3 days ago
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Melbourne, Victoria, Australia
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Tuataras and The Question of Living Fossils

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New Zealand's tuataras prove the old adage "if it ain't broke, don't fix it" like few other animals on the planet (coelacanth, I'm looking at you). While paleontologists have long differed over the animal's "living fossil" status, new research suggests the tuatara lineage got its groove some 240 million years ago and never lost it. Sphenodon punctatus, commonly known as the tuatara, has been puzzling science as long as science has been aware of it: Back in 1831, the animal was initial
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smallfrogge
3 days ago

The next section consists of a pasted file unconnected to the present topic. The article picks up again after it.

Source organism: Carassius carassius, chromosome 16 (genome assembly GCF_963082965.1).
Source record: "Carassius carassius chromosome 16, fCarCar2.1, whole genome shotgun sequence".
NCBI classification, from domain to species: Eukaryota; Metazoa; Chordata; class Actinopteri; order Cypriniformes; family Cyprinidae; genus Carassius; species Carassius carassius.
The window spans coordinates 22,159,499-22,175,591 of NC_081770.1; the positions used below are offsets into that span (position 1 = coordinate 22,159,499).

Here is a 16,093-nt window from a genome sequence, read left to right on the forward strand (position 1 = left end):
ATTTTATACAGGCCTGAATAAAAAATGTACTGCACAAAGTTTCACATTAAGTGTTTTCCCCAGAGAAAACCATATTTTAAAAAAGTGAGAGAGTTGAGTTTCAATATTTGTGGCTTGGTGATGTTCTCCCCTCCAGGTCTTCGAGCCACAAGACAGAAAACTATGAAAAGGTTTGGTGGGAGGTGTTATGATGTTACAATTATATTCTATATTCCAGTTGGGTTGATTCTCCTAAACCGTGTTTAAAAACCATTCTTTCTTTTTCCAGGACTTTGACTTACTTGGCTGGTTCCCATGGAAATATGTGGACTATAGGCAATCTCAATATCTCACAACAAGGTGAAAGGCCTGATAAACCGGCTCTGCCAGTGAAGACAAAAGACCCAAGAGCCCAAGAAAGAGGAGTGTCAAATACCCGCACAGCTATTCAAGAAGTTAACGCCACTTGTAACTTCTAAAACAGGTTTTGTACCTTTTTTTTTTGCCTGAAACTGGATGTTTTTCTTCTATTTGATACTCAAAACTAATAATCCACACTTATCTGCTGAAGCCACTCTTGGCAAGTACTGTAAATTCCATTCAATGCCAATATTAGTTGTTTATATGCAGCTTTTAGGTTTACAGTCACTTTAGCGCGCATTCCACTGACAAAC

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Melbourne, Victoria, Australia
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Saturday Morning Breakfast Cereal - Solving Sophie's Choice

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Click here to go see the bonus panel!

Hovertext:
My love for you is boundless, but it's not a desideratum in this context.

New comic!
Today's News:

Some fresh and tasty book reviews have been posted at The Weinerworks.

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smallfrogge
3 days ago
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Melbourne, Victoria, Australia
ameel
3 days ago
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Melbourne, Australia
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These Seven Earth-Sized Exoplanets Have Everyone Freaking Out Over Alien Life

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After a deluge of teasing press releases and premature speculation, we can finally share some Very Important NASA News: Today, the agency announced that a team of scientists has confirmed seven Earth-sized exoplanets orbiting TRAPPIST-1, a star located just 39 light-years away from our Sun. The six inner planets are…

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smallfrogge
3 days ago
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Melbourne, Victoria, Australia